“The reality is that attacking these rights is one of the key objectives of the hard-right’s pursuit of Brexit and this is not a Prime Minister, or a government, that workers can trust. GMB Scotland has said consistently there is no good Brexit for Scottish workers, and on workers’ rights Johnson has simply made a bad deal worse.”
The vote by MPs yesterday was welcomed by the Scottish Chambers of Commerce.
Chief executive Dr Liz Cameron said: “We must not come out of the EU without a deal on October 31. But nor can we continue in this endless cycle. More delay hurts business
planning and confidence and is, frankly, damaging to the UK’s reputation on the global stage.
“Nevertheless, as frustrating as it would be to many in business, a short extension to unlock a comprehensive solution and a smooth transition is still infinitely preferable to an overnight economic shock on Halloween.
“We urge parliamentarians to find their resolve and seek a consensus quickly. Unless there is an answer to this three-year Brexit mess, companies and the economy will
continue to suffer.”
We must get it done and move on
Shoppers in Glasgow yesterday
As MPs put the brakes on the Prime Minister’s drive for a deal, shoppers at the Italian Centre in Glasgow’s Merchant City said enough was enough.
Jen McAdam, 30, a lecturer from Lenzie, said: “I was against Brexit but we have made our bed and now we have to lie in it.
“I think most people are frustrated by the whole process. It needs to be concluded so we can move on.”
Fiona Shepherd, 50, an early years practitioner, of Galashiels, and husband Graeme, 50, a police officer, both felt frustration at the lack of a conclusion.
Fiona said: “I did not want Brexit but it was a fair vote. It has taken so long and I think a lot of people have lost faith in politics as a result.
“I don’t think there should be a vote and then politicians just push for the decision they want.”
Mark Evison, 58, a chef of Partick, Glasgow, said: “I think many people voted for Brexit without really knowing what it was.
“I think there should be another vote, a people’s vote, as I think removing ourselves from Europe would be a big mistake. I think a second vote would put things to bed.”
Donald Macdonald, 68, a retired computer programmer of Stornoway, said: “I approve of Brexit and my feeling now is that we need to get it done.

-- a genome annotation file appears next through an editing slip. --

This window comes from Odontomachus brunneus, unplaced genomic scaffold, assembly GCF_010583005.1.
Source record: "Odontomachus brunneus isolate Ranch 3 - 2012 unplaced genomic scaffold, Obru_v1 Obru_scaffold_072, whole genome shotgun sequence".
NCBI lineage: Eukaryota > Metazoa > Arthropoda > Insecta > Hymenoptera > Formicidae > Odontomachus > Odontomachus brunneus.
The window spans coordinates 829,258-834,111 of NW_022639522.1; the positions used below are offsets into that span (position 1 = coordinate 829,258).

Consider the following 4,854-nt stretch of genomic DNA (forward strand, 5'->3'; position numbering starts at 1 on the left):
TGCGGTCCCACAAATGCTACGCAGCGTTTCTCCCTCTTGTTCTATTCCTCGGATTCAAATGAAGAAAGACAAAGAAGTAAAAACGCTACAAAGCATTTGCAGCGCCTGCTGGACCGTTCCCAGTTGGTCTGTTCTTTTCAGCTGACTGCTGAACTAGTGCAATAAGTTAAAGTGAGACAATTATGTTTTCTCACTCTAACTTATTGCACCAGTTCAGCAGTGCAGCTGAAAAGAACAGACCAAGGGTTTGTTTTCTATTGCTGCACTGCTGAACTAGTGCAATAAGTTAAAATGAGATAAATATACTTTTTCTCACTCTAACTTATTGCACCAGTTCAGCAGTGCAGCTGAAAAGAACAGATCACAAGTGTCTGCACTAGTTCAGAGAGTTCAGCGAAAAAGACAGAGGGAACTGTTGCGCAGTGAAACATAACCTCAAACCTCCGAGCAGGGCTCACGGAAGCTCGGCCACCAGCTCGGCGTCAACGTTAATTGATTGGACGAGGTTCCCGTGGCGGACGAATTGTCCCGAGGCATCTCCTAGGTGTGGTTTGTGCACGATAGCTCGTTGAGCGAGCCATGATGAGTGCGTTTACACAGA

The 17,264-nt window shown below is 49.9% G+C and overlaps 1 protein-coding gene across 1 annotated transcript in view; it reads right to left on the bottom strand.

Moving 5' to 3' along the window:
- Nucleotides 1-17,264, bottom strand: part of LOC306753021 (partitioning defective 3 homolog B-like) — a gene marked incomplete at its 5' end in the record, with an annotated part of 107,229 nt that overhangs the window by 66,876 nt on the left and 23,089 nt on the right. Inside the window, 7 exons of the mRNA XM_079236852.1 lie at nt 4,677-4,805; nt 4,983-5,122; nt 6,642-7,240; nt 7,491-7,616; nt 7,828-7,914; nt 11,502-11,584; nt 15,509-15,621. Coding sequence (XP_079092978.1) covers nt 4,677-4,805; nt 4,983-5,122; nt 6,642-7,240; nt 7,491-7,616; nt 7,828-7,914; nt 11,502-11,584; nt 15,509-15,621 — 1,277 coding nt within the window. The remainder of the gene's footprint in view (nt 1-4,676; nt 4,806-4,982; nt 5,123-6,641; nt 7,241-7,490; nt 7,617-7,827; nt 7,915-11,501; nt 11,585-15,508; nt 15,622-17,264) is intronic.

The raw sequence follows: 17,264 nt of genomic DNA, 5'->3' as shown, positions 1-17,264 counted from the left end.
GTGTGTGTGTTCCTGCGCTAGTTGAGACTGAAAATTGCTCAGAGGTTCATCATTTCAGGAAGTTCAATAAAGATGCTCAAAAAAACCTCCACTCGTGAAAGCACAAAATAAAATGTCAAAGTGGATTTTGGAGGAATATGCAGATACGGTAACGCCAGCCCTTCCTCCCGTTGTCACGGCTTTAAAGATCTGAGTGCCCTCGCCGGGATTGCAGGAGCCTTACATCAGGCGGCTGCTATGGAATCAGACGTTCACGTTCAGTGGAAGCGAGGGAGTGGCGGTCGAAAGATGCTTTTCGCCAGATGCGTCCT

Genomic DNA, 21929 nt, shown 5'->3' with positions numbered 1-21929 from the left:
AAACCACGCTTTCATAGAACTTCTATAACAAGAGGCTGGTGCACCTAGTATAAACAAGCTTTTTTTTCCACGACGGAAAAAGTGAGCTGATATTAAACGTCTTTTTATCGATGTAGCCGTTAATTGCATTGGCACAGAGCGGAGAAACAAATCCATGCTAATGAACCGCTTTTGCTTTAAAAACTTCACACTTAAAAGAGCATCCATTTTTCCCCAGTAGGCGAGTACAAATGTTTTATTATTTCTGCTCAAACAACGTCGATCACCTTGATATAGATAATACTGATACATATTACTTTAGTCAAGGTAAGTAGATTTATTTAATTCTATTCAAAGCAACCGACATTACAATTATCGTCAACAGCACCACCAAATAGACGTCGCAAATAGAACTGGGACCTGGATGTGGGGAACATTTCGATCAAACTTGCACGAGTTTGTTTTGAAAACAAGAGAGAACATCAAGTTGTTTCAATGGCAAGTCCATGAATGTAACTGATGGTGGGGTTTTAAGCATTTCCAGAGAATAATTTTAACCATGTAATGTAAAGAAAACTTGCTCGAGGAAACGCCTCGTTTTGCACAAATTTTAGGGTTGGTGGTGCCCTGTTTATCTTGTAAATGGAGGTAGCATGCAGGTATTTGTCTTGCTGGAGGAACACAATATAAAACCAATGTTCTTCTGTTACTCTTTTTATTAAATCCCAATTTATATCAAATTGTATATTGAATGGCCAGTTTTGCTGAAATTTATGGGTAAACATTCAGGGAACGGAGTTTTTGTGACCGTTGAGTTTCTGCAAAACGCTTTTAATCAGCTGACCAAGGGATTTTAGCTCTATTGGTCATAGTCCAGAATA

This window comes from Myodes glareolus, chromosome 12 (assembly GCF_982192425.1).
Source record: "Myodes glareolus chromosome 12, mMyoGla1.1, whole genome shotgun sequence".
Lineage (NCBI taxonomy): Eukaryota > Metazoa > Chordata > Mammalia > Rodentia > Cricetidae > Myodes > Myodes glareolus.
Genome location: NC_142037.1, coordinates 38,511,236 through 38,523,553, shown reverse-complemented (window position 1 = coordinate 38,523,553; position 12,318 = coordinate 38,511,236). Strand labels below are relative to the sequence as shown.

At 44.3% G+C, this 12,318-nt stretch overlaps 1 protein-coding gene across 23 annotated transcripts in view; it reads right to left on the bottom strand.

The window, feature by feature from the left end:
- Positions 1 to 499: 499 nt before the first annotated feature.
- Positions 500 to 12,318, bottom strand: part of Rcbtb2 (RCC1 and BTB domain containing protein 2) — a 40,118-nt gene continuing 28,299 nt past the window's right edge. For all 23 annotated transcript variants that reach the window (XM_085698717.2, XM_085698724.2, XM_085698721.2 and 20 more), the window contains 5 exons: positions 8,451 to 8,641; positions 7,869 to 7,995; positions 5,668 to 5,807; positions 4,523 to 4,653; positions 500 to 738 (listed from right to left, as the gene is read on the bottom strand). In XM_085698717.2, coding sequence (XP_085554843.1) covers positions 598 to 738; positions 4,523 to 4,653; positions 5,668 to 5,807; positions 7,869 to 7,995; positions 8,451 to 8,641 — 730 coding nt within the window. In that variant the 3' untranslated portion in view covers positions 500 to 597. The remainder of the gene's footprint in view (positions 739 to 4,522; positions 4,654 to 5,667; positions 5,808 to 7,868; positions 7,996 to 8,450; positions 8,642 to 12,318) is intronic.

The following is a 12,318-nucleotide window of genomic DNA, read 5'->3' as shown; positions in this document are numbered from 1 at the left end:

“Some say we didn’t know what we were voting for but I thought it was a no-deal Brexit.
“Let’s bring negotiations to a head.”
Maddy Miller, 43, a tour guide from Glasgow’s West End, said: “Things need to be concluded one way or another.
“With every date that passes it undermines what people voted for and it undermines democracy.”
You can ask….but you might not get, warns Leo
The Irish Taoiseach Leo Varadkar yesterday warned there was no guarantee the EU would grant an extension after Boris Johnson postponed a vote on his proposed deal.
In a statement, Varadkar said: “The EU and UK agreed a Withdrawal Agreement on Thursday that defends Ireland’s interests. The Commons voted today to defer a decision on whether or not to ratify that agreement. To date, no request for an extension has been made by the UK Government.
“Should that happen, President Tusk will consult all 27 heads of state on whether or not we will grant one. Extension can only be granted by unanimity.”
The EU urged Boris Johnson to explain what he will do next after defeat in the Commons.
The EU Commission said: “It will be for the UK Government to inform us about the next steps as soon as possible.”
The EU’s Brexit co-ordinator Guy Verhofstadt said his Brexit steering group would be considering the implications of yesterday’s vote.
Polish Prime Minister Mateusz Morawiecki said yesterday’s defeat in the House of Commons simply delays the approval of Johnson’s deal, and he tweeted: “We will support a positive approach on EU level to Boris Johnson government proposal.
Avoiding chaotic, no-deal Brexit should be our top priority.”
The Prime Minister of the Czech Republic Andrej Babis urged the UK to “clarify further steps as soon as possible”.